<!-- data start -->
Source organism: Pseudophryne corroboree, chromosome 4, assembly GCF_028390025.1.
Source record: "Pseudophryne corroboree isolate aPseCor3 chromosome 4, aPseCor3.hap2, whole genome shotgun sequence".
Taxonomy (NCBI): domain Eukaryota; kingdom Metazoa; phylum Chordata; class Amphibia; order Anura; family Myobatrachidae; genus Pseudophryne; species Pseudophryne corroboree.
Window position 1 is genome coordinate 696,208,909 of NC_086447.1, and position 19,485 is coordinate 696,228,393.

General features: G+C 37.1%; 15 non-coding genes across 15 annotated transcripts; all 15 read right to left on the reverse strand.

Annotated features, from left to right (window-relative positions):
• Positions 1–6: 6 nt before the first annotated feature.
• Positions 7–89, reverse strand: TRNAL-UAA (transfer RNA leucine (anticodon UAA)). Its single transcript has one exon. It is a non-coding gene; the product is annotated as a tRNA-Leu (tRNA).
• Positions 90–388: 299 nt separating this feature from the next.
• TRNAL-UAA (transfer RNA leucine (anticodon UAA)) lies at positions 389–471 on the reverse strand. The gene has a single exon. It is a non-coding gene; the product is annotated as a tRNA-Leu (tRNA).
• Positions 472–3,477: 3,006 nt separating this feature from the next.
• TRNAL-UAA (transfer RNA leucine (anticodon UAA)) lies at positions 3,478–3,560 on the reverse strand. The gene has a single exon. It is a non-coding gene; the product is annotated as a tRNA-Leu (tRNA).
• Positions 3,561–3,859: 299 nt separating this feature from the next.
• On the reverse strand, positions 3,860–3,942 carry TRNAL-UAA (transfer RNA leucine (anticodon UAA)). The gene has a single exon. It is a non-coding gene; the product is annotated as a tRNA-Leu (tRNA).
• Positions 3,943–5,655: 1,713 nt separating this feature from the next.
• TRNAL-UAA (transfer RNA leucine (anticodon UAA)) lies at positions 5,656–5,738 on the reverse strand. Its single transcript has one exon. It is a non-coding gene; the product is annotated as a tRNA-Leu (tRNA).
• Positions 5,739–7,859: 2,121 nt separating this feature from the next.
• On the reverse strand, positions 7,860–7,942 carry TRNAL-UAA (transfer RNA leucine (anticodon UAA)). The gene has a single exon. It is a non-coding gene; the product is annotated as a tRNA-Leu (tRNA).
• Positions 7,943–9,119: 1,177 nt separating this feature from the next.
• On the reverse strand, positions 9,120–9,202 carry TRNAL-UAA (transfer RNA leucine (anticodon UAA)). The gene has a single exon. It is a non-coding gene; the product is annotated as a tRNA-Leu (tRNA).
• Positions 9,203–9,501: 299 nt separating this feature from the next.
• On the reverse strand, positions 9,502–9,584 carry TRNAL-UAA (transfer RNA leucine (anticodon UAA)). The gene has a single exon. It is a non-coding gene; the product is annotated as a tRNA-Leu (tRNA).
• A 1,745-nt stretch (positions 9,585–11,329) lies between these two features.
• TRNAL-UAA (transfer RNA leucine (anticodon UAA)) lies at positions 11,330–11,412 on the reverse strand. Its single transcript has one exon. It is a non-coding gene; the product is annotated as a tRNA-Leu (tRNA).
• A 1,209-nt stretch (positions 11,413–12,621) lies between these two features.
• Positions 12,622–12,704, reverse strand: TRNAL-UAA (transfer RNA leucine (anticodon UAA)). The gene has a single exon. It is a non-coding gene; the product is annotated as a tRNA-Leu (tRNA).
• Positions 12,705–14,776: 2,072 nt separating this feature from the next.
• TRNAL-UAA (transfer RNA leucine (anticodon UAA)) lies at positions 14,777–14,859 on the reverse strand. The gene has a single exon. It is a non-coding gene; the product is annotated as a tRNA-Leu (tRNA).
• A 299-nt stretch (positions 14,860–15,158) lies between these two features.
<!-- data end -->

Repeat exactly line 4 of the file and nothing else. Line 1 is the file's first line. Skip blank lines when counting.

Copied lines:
Window position 1 is genome coordinate 696,208,909 of NC_086447.1, and position 19,485 is coordinate 696,228,393.